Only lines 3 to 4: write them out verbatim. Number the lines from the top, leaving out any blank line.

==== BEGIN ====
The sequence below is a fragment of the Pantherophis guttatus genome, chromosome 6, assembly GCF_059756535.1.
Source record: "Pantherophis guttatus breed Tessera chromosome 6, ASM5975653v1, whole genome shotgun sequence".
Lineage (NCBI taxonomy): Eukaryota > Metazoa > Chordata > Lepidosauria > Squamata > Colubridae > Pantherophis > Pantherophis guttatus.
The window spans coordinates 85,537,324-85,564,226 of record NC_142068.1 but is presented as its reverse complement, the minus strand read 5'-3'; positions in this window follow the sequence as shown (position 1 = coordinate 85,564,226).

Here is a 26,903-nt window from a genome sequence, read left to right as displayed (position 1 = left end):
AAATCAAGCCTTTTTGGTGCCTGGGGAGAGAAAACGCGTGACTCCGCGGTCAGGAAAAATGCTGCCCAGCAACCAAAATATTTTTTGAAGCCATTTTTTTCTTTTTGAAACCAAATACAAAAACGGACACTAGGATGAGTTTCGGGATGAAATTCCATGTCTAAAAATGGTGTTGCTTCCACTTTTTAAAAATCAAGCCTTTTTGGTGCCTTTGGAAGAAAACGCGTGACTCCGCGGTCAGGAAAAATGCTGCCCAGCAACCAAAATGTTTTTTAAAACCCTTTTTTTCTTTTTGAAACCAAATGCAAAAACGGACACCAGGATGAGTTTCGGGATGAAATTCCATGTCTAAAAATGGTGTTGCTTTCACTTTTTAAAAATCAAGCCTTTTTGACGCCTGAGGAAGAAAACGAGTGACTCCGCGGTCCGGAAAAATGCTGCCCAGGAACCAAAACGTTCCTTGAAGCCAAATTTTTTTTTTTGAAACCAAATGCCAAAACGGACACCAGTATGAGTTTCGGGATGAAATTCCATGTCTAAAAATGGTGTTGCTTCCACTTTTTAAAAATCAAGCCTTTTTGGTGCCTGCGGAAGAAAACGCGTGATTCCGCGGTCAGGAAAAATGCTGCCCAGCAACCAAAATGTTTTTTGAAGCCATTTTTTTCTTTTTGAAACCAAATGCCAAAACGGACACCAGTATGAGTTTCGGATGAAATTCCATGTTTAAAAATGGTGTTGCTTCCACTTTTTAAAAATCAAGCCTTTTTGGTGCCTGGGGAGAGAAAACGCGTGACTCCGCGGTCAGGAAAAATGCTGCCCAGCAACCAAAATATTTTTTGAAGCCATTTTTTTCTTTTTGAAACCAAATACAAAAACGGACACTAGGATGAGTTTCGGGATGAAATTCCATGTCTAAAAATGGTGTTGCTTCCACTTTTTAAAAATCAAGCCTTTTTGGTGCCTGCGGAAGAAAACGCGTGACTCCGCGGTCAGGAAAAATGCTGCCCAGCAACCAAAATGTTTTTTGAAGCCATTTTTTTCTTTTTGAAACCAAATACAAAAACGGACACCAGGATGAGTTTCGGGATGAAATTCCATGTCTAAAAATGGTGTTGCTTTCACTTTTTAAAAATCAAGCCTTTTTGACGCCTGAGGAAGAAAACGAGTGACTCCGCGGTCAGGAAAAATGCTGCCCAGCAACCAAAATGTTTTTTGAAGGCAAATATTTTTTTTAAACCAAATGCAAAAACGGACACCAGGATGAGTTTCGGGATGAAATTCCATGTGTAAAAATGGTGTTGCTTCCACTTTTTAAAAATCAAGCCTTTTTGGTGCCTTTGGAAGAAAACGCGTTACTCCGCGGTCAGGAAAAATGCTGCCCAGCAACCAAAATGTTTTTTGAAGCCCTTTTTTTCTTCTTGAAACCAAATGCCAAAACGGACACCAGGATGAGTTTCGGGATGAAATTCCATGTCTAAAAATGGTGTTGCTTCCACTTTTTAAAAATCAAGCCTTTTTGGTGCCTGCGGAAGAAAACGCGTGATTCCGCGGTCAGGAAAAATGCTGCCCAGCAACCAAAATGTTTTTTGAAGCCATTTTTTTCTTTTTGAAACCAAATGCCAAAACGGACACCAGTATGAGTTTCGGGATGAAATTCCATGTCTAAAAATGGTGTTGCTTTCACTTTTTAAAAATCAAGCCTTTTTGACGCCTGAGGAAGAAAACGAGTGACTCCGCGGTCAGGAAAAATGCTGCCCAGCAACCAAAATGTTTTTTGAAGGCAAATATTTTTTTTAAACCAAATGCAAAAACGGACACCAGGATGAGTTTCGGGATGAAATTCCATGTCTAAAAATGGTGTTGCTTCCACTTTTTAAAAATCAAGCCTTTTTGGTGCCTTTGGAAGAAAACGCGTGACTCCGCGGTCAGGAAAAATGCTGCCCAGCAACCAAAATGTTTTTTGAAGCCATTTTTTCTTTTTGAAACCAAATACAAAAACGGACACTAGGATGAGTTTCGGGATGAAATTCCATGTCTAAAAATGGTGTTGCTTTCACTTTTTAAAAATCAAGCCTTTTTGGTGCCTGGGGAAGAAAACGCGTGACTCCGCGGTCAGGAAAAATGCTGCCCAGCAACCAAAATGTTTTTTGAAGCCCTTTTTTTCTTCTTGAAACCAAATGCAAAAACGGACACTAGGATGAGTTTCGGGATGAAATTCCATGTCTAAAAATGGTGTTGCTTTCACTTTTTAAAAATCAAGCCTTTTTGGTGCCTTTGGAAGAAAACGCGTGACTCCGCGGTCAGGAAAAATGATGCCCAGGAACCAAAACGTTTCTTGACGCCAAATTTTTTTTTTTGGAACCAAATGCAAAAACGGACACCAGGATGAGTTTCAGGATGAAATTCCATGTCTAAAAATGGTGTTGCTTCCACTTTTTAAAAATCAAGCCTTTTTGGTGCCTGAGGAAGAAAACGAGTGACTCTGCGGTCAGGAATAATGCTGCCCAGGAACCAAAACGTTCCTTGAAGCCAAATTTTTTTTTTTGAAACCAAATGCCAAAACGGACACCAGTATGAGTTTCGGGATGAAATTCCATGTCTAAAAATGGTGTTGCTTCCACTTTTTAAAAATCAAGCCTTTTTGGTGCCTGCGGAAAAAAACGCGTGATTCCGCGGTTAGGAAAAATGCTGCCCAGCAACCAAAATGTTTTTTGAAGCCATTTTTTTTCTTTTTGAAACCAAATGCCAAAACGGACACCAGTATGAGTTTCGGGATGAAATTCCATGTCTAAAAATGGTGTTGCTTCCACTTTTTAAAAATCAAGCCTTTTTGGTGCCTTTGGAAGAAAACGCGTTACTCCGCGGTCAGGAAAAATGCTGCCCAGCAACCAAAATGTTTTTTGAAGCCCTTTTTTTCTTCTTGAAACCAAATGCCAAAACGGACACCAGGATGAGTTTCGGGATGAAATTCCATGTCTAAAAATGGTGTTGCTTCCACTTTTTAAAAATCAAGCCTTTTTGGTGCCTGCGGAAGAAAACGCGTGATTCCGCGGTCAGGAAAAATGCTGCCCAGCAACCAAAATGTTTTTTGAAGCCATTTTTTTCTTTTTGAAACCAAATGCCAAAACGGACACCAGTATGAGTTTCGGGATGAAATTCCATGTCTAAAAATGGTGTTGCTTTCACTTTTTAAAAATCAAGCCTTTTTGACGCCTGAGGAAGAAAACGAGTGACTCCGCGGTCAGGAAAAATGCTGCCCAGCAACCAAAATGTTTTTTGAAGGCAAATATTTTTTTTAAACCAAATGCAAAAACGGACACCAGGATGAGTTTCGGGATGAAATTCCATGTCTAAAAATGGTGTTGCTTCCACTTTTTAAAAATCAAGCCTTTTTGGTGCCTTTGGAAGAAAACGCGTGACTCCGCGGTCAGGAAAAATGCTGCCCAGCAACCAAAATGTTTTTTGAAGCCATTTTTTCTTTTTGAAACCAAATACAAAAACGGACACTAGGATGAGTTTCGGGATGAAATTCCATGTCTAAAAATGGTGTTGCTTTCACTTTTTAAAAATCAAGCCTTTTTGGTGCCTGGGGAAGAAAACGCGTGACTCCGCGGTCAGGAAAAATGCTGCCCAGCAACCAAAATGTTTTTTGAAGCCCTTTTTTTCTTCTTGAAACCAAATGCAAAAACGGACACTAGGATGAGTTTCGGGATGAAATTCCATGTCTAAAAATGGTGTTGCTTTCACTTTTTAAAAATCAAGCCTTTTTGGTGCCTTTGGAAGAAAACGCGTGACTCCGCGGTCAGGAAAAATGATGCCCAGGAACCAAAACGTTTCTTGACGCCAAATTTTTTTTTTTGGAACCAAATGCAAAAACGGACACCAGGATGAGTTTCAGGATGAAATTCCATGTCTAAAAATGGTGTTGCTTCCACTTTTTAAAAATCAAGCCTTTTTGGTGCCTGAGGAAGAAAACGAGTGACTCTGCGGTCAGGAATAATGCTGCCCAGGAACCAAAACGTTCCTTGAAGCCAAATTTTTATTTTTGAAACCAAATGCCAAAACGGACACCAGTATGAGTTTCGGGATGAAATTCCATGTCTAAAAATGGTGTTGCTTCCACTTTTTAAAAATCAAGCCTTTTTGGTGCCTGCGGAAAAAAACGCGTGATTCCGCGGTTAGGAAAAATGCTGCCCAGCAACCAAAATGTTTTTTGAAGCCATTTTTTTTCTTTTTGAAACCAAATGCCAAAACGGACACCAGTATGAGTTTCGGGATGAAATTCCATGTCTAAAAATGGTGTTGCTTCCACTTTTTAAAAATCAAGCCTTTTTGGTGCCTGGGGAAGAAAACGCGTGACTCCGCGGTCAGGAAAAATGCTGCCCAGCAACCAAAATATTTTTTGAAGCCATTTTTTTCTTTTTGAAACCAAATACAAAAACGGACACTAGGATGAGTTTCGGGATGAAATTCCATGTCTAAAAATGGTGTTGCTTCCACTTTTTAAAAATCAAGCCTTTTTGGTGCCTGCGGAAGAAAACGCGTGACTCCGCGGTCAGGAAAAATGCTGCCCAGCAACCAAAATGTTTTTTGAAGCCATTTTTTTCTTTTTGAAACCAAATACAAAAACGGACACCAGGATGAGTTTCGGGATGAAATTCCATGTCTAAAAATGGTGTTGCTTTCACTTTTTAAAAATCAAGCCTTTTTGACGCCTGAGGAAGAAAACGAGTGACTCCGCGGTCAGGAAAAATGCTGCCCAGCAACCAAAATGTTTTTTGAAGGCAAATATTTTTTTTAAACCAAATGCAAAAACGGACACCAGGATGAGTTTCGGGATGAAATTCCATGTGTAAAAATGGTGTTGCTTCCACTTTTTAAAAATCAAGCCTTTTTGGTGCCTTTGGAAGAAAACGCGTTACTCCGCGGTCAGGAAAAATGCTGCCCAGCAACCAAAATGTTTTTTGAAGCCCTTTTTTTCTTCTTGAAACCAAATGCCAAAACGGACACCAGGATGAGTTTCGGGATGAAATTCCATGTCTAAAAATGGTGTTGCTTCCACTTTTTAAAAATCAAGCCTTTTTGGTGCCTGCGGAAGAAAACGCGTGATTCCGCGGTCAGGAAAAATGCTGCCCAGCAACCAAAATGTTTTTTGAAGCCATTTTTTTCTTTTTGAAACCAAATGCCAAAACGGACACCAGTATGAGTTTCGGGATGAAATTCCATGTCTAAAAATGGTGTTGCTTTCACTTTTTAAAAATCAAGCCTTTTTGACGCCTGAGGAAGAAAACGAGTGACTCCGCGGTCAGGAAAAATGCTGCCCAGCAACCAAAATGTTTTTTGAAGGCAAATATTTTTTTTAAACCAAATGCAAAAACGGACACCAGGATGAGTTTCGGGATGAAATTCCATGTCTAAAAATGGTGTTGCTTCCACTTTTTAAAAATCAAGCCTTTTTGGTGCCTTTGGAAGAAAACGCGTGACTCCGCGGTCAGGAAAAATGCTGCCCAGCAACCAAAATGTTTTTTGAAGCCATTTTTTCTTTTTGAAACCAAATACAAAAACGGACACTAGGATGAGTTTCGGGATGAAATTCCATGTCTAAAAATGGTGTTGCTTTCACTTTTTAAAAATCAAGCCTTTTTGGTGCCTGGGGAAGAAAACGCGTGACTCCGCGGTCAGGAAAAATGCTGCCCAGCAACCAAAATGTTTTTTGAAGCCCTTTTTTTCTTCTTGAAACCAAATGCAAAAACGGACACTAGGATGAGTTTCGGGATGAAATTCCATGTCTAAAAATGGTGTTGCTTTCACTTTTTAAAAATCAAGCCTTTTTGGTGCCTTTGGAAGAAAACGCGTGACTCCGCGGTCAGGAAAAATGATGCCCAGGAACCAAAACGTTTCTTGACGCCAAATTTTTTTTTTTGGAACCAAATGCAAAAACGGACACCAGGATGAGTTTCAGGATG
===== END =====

Lineage (NCBI taxonomy): Eukaryota > Metazoa > Chordata > Lepidosauria > Squamata > Colubridae > Pantherophis > Pantherophis guttatus.
The window spans coordinates 85,537,324-85,564,226 of record NC_142068.1 but is presented as its reverse complement, the minus strand read 5'-3'; positions in this window follow the sequence as shown (position 1 = coordinate 85,564,226).